Unfortunately, myths and misconceptions about genital HPV abound, and in some cases do considerable harm. Bad information can cause a person to suffer terrible anxiety unnecessarily, to doubt a partner’s faithfulness, or even to undergo painful and expensive treatment that could have been avoided. Most dangerous of all, misinformation may lead people to neglect a very simple procedure that saves lives.
But why? One reality is that some aspects of the virus are still poorly understood, even by medical researchers. There simply are no proven answers to many common questions.
At the same time, much new information about HPV has been learned in recent years, reversing some previous assumptions about the virus. The result is that older publications may be inaccurate, when they mention HPV at all. Likewise, healthcare professionals, writers, and educators who have not kept up with recent research findings may continue to spread misconceptions.
Another difficulty is that to some degree, the overall topic of genital HPV is complex and confusing to everyone, lay person and scientist alike.
Below I take on some of the most common myths and misconceptions I’ve encountered on the topic of genital HPV and offer clear and accurate information in response.
„HPV is an STD (sexually transmitted disease)”
HPV is an STI, or sexually transmitted infection, not a disease. The distinction between an STI and a sexually transmitted disease (STD) is an important one. An infection occurs when a virus is present in your body, but it doesn’t become a disease until symptoms or abnormalities occur.
Many infections can exist in your body and stay dormant, never causing any symptoms or diseases. An STI always a cause of an STD, but not every STI develops into a disease. In the case of HPV, the disease that occurs as a result of the infection is often cervical cancer, anal cancer or genital warts. Other rare cancers of the genitalia may also occur.
„I’m the only person I know with HPV”
It’s easy to understand why so many people hold this misunderstanding about HPV. After all, public awareness of the virus is extremely low. The net result is that very few people ever have the chance to place genital HPV in an accurate context, as the very common virus it really is. According to an article published in 1997 in the American Journal of Medicine, about 74 percent of Americans—nearly three out of four—have been infected with genital HPV at some point in their lives.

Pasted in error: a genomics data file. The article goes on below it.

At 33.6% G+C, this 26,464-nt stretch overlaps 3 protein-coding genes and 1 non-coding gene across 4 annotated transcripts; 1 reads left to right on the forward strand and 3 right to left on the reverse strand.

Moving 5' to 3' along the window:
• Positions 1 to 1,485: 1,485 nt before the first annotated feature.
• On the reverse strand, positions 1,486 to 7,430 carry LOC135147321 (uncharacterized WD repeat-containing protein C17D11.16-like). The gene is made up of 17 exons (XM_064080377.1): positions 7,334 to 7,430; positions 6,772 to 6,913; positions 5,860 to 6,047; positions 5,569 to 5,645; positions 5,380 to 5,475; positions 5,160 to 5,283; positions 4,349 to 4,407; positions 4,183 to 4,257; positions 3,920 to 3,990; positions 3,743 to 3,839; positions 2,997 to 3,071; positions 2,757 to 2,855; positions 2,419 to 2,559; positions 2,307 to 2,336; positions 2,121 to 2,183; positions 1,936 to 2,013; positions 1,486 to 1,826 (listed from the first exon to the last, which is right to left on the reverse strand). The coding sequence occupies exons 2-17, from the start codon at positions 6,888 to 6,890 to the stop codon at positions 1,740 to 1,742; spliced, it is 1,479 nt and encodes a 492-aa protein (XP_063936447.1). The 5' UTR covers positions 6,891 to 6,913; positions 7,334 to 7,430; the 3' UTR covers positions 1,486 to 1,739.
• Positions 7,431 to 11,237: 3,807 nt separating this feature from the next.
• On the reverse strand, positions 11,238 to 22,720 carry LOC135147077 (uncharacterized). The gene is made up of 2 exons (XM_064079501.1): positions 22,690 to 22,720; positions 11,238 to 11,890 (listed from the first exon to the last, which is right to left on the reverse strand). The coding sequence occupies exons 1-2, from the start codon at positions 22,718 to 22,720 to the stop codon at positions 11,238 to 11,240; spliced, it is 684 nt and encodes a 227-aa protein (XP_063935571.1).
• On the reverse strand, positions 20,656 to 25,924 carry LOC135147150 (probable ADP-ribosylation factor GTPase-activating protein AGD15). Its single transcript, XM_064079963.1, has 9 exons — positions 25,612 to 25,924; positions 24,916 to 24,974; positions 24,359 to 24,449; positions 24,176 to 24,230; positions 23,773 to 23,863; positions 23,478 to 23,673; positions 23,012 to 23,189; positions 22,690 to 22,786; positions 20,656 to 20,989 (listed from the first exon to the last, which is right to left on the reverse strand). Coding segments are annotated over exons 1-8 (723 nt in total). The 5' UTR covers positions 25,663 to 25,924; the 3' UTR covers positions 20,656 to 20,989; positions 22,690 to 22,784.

Among those ages 15-49, only one in four Americans has not had a genital HPV infection.
It’s true that most often genital HPV produces no symptoms or illness, and so a person who has been infected may never know about it. Experts estimate that at any given time, only about 1% of all sexually active Americans have visible genital warts.
„There is treatment for HPV”
There is no treatment for HPV, but about 90 percent of HPV infections go away on their own – that is, if you’ve been told you have HPV, your immune system will likely fight it off in a couple of years. And because most cases are asymptomatic, it’s possible to contract and fight off the virus without ever knowing it. If you’ve been monogamous with a partner for a long time, it is likely that you share the same strain of HPV.
The STDs caused by HPV, on the other hand, can be treated. Genital warts can be treated with medicine, surgery or by frozen off. To get medicine or surgery for genital warts you’ll have to see a doctor. Cervical, vulva and anal cancers can be treated like many other cancers with surgery, radiation therapy or chemotherapy.
„Only people who have casual sex get STIs”
Many people believe that only “someone else”—for example, people who have multiple partners, sex outside of marriage, or a different lifestyle—are at risk.
It is true that a higher number of sexual partners over the course of a lifetime does correlate with a higher risk for STIs, including HPV. This is simply because the more sexual partners you have, the more likely you will have a partner who (knowingly or unknowingly) is carrying an STI.